Jockey AP McCoy has his sights set on a new life having hung up his racing silks at the end of last season.
A movie on that final season, "Being AP," has been released with McCoy attending the UK premiere on Monday November 23 with his wife Chanelle and the creator Anthony Wonke.
The final months of an illustrious career proved to be emotional with this among the tributes at Cheltenham racecourse.
Much of his retirement has been spent on the golf course. Here he is getting in the saddle with Graeme McDowell.
The jump jockey was victorious in virtually every race imaginable since picking up his first winner as a 17-year-old in Ireland in 1992.
He has ridden in every type of weather on every surface imaginable during a career in which he rode more than 4,300 winners, a record.
Since turning professional, he won the National Hunt jockey title every single season. This season he secured a 20th straight title.
But it is a career that has not been without its perils, McCoy breaking almost every bone in his body in a series of nasty falls.
He estimates he has fallen from his horse over 1,000 times, including on this occasion at the prestigious annual Grand National.
It was a race that had eluded him until 2010 when he guided "Don't Push It" to his one and only win in the big April race at Aintree.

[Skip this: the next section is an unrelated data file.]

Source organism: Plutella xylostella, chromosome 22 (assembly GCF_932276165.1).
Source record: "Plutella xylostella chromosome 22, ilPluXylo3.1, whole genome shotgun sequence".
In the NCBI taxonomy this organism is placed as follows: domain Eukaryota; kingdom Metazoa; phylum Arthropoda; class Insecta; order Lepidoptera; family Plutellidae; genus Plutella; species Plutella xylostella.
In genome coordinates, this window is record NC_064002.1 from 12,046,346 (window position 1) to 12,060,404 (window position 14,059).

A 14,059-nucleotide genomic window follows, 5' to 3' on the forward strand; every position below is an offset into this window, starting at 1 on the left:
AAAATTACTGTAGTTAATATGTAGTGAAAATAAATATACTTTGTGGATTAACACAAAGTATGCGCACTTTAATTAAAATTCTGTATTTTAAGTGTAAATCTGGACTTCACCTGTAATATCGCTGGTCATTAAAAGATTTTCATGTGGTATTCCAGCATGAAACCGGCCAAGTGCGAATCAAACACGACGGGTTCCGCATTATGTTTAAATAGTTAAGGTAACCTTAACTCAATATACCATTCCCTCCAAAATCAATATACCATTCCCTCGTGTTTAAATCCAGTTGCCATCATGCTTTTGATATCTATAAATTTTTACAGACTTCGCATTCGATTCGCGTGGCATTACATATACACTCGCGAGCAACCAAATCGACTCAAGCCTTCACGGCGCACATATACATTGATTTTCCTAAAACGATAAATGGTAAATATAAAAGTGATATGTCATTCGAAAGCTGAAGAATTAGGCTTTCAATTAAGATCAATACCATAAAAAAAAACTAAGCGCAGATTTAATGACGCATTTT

He is also a two-time winner of the Cheltenham Gold Cup, seen by many as the pinnacle of jump racing, his most recent win on Synchronised in 2012.
His racing commitments took him the length and breadth of the UK and Ireland on a weekly basis but such travels have since drawn to a close.
His main backer was the bookmaker JP McManus, who had McCoy on a retainer estimated to be about $1.5 million a year.
McCoy celebrates with his wife Chanelle and children Eve and Archie after being the first jump jockey past the 4,000 winners mark.
That led to a wall of celebration at Cheltenham Racecourse where racegoers were encouraged to write their own well wishes.
A keen golfer, he had the chance to play with Tiger Woods in 2010, Woods reportedly astounded by the number of career injuries McCoy had sustained.
But increasingly McCoy had begun pondering the prospect of retirement and discussed it with McManus and his wife before coming to his decision.
It was a decision announced live on television at Newbury Racecourse leading to a litany of tributes from the horse racing community.
With the sun having set on an illustrious career, he is staying in the racing world with a job as a pundit on British television.
Since retiring, the accolades having flooded in for the Arsenal fan including the BT Sport outstanding contribution to sport award from former Gunners striker Thierry Henry.